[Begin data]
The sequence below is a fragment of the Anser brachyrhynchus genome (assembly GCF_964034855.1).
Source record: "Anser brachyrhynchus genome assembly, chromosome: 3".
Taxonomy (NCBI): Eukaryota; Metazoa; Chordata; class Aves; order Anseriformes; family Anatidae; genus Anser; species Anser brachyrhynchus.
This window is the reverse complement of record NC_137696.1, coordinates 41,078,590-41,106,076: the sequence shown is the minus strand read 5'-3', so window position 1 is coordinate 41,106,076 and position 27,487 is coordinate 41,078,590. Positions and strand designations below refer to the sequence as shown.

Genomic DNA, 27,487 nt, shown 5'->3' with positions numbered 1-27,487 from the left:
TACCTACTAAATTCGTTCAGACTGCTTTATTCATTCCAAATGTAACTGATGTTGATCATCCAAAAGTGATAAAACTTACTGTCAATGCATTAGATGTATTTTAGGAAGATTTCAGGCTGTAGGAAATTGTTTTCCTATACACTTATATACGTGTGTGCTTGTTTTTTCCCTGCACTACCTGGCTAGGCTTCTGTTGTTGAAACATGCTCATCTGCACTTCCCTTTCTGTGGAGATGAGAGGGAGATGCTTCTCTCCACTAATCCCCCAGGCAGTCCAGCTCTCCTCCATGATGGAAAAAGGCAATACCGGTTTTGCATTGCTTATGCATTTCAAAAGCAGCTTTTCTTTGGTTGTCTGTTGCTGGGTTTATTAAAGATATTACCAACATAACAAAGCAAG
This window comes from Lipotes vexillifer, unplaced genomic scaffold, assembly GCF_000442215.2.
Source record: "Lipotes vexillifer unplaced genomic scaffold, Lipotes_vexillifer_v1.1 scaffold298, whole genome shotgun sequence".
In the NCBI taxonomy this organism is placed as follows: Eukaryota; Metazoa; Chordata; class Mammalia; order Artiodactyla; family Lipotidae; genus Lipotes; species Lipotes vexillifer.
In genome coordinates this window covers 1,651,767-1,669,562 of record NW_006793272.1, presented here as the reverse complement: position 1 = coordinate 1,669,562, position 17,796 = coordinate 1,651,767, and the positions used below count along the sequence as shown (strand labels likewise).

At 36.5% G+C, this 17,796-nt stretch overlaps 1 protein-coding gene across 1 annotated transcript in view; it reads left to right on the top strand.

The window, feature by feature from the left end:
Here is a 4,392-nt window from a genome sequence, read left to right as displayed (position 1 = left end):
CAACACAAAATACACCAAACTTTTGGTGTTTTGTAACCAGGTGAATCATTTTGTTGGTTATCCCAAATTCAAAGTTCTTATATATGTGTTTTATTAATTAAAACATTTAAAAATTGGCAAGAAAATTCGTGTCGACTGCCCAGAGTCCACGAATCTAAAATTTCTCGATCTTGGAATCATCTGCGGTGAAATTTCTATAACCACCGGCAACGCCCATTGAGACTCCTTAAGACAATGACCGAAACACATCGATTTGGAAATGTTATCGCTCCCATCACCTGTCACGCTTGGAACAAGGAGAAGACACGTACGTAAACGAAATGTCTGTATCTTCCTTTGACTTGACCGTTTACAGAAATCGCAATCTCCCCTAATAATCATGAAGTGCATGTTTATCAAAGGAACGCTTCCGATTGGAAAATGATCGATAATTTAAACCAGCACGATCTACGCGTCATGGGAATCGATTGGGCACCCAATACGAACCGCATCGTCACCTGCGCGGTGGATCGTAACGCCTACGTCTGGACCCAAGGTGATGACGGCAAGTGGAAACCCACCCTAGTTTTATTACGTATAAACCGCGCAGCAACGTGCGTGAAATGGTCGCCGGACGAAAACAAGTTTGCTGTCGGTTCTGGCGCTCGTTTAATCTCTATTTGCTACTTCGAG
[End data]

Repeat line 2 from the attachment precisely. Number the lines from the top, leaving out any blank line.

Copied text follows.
Source record: "Anser brachyrhynchus genome assembly, chromosome: 3".